It's a long-standing tradition to capstone three or four years of full-time PhD study by presenting your research and answering questions about it from your thesis committee – it's a thesis defence. For University of Otago students Jun Li, Cesar Alcala and Pau Atienza, not even shelter-in-place orders and worldwide border controls could stop them from having their moment.
Jun Li successfully defended his thesis in early March using Zoom whilst he was self-isolating in the Sichuan province of China. He had made a quick trip back home to catch up with family and friends after submitting his thesis near the end of 2019; his intention was to return to New Zealand for his thesis defence and then take up a research position within the Christchurch Regenerative Medicine and Tissue Engineering (CReaTE) research group.
Unfortunately, the escalating spread of a severe respiratory illness originating in Wuhan first caused his return flights to be repeatedly rescheduled and then cancelled, and then he was ordered to stay at home, alongside millions of other Chinese citizens.
After New Zealand closed its borders to travellers arriving from China at the beginning of February, and then to all except its own citizens or permanent residents on March 19th, it became clear that Jun would not be able to return to New Zealand for the foreseeable future. Jun completed the final touches of his thesis from China and then, regretfully, he had to let go of the research opportunity waiting for him here in Christchurch.
Fortunately, his talent is shining through and Jun is in discussions about starting in a research position in China.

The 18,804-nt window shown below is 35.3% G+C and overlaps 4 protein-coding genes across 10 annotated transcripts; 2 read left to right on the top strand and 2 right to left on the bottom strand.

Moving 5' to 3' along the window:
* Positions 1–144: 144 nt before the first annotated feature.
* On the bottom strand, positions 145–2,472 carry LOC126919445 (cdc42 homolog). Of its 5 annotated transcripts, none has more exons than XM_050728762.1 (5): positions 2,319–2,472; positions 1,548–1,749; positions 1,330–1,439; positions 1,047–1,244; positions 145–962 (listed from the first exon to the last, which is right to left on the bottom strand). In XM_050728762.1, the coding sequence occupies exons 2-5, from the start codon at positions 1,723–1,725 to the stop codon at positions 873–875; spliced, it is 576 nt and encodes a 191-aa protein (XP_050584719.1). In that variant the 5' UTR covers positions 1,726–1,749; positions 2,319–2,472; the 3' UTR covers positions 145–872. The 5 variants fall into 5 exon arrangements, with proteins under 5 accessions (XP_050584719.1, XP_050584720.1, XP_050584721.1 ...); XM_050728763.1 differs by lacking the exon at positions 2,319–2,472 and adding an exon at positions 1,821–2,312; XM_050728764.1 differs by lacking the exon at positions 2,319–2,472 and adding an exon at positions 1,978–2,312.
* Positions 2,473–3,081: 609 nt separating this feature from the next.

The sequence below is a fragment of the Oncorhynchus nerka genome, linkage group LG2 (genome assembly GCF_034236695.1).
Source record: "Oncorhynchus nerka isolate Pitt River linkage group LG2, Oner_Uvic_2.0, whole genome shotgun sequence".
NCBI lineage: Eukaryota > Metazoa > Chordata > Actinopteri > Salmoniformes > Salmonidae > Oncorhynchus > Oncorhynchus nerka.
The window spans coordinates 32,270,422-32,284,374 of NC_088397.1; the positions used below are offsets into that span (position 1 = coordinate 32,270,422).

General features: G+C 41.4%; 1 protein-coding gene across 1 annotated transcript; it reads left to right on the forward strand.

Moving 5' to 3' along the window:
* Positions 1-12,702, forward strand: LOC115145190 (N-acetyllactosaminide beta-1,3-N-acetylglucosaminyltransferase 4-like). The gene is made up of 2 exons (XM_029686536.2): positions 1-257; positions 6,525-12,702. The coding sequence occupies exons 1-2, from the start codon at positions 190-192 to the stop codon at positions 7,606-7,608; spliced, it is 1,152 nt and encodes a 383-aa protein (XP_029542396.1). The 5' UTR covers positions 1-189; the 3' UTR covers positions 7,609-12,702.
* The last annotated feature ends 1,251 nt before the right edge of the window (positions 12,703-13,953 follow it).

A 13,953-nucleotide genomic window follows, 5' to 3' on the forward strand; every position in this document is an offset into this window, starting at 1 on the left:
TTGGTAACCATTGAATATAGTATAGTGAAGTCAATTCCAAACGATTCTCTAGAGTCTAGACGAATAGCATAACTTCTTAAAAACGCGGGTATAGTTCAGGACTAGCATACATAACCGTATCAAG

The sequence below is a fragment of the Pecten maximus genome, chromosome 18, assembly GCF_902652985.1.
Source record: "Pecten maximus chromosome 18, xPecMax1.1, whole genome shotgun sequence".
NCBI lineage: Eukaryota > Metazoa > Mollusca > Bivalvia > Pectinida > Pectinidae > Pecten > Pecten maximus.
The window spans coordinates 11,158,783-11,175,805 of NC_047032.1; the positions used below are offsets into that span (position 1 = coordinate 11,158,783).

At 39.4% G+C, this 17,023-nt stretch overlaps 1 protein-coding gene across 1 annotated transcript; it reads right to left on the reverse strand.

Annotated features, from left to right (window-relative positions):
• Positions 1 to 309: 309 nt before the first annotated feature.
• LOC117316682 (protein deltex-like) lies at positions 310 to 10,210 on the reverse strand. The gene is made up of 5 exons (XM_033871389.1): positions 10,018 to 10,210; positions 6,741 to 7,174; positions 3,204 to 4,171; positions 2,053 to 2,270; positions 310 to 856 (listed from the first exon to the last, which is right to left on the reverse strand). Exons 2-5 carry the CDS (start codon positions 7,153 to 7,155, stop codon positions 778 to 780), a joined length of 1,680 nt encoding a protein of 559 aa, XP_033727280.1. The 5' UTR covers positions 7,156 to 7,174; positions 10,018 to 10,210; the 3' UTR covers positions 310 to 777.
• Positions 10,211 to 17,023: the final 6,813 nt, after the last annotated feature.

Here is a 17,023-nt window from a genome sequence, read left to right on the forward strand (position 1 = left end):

Cesar Alcala's thesis defence occurred just one day prior to the New Zealand border closure and only days ahead of the introduction of a four-level alert system that the nation would use to help constrain the spread of the illness now named covid-19.
We had Cesar's examiners participate in his thesis defence using Zoom, joining his convener and supervisors gathered together with Cesar in Christchurch. Our growing awareness of the risks of covid-19 meant we did not want to ask his examiners to travel, even domestically.
Cesar has since finalised his thesis and commenced work as a Postdoctoral Fellow in the CReaTE research group.
Until recently, the scheduling of Pau Atienza's thesis defence has been caught up in the distractions of the covid-19 pandemic.
Pau returned to his home city of Barcelona early in January after submitting his thesis for examination; he arrived there only weeks ahead of Spain's first confirmed case.
In the months that we have remained in contact with Pau in Spain, he has continued to maintain a positive outlook and be focused on the future. During his lockdown he started training in computer programming, “I'm starting my final project next week. I'll be collaborating with a research group here to develop an app for helping patients to report their symptoms. It's super exciting!”
Pau now has a defence date set for early July, which he will participate in from Spain over Zoom.
We're very proud of the resilience shown by Jun, Cesar and Pau.
And, throughout the broader examination period for this trio we've been grateful to have the support of nine examiners who have reprioritised their many commitments in order to participate.
We're also thankful for the steady presence and guidance offered by the three exam conveners, Professor Martin Kennedy, Professor Madhav Bhatia and Professor Mark Hampton.